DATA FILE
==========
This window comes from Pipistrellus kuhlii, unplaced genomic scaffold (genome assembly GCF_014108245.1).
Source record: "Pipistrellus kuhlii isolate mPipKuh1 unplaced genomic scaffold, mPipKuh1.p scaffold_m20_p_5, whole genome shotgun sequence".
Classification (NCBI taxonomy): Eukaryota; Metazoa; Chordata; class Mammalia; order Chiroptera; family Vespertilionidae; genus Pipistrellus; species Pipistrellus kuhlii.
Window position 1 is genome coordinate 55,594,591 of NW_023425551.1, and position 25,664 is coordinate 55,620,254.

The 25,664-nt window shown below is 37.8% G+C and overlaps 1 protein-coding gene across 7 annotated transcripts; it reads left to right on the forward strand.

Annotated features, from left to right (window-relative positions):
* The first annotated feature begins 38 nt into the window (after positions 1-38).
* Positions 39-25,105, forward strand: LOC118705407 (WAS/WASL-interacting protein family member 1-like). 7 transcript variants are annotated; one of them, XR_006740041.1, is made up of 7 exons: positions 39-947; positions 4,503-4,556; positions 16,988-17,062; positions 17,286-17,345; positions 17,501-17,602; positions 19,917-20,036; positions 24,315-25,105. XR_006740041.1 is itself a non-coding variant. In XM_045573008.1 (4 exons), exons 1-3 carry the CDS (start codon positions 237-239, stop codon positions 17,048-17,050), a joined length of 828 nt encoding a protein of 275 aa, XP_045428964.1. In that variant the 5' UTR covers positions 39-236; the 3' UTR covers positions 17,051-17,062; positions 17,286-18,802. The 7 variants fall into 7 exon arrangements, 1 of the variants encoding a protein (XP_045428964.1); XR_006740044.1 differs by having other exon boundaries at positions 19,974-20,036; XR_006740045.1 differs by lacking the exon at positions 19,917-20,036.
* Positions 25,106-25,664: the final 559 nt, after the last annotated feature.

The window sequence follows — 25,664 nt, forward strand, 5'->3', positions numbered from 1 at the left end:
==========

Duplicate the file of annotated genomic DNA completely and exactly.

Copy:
This window comes from Pipistrellus kuhlii, unplaced genomic scaffold (genome assembly GCF_014108245.1).
Source record: "Pipistrellus kuhlii isolate mPipKuh1 unplaced genomic scaffold, mPipKuh1.p scaffold_m20_p_5, whole genome shotgun sequence".
Classification (NCBI taxonomy): Eukaryota; Metazoa; Chordata; class Mammalia; order Chiroptera; family Vespertilionidae; genus Pipistrellus; species Pipistrellus kuhlii.
Window position 1 is genome coordinate 55,594,591 of NW_023425551.1, and position 25,664 is coordinate 55,620,254.

The 25,664-nt window shown below is 37.8% G+C and overlaps 1 protein-coding gene across 7 annotated transcripts; it reads left to right on the forward strand.

Annotated features, from left to right (window-relative positions):
* The first annotated feature begins 38 nt into the window (after positions 1-38).
* Positions 39-25,105, forward strand: LOC118705407 (WAS/WASL-interacting protein family member 1-like). 7 transcript variants are annotated; one of them, XR_006740041.1, is made up of 7 exons: positions 39-947; positions 4,503-4,556; positions 16,988-17,062; positions 17,286-17,345; positions 17,501-17,602; positions 19,917-20,036; positions 24,315-25,105. XR_006740041.1 is itself a non-coding variant. In XM_045573008.1 (4 exons), exons 1-3 carry the CDS (start codon positions 237-239, stop codon positions 17,048-17,050), a joined length of 828 nt encoding a protein of 275 aa, XP_045428964.1. In that variant the 5' UTR covers positions 39-236; the 3' UTR covers positions 17,051-17,062; positions 17,286-18,802. The 7 variants fall into 7 exon arrangements, 1 of the variants encoding a protein (XP_045428964.1); XR_006740044.1 differs by having other exon boundaries at positions 19,974-20,036; XR_006740045.1 differs by lacking the exon at positions 19,917-20,036.
* Positions 25,106-25,664: the final 559 nt, after the last annotated feature.

The window sequence follows — 25,664 nt, forward strand, 5'->3', positions numbered from 1 at the left end: